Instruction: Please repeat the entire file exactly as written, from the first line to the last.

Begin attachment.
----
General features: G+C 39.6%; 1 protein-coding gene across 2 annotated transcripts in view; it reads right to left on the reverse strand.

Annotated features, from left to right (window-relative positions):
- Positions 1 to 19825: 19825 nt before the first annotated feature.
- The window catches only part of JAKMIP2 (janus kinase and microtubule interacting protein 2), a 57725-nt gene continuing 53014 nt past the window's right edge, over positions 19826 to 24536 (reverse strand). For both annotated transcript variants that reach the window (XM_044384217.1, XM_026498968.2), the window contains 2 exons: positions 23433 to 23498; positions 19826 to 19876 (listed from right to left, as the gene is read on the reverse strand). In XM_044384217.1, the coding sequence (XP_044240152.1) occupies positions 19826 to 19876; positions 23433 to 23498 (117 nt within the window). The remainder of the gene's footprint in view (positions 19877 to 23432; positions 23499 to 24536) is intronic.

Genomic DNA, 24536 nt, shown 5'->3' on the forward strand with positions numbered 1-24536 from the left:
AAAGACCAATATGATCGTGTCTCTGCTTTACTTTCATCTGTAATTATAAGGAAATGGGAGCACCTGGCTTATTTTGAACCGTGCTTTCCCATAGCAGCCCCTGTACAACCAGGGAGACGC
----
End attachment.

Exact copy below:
General features: G+C 39.6%; 1 protein-coding gene across 2 annotated transcripts in view; it reads right to left on the reverse strand.

Annotated features, from left to right (window-relative positions):
- Positions 1 to 19825: 19825 nt before the first annotated feature.
- The window catches only part of JAKMIP2 (janus kinase and microtubule interacting protein 2), a 57725-nt gene continuing 53014 nt past the window's right edge, over positions 19826 to 24536 (reverse strand). For both annotated transcript variants that reach the window (XM_044384217.1, XM_026498968.2), the window contains 2 exons: positions 23433 to 23498; positions 19826 to 19876 (listed from right to left, as the gene is read on the reverse strand). In XM_044384217.1, the coding sequence (XP_044240152.1) occupies positions 19826 to 19876; positions 23433 to 23498 (117 nt within the window). The remainder of the gene's footprint in view (positions 19877 to 23432; positions 23499 to 24536) is intronic.

Genomic DNA, 24536 nt, shown 5'->3' on the forward strand with positions numbered 1-24536 from the left:
AAAGACCAATATGATCGTGTCTCTGCTTTACTTTCATCTGTAATTATAAGGAAATGGGAGCACCTGGCTTATTTTGAACCGTGCTTTCCCATAGCAGCCCCTGTACAACCAGGGAGACGC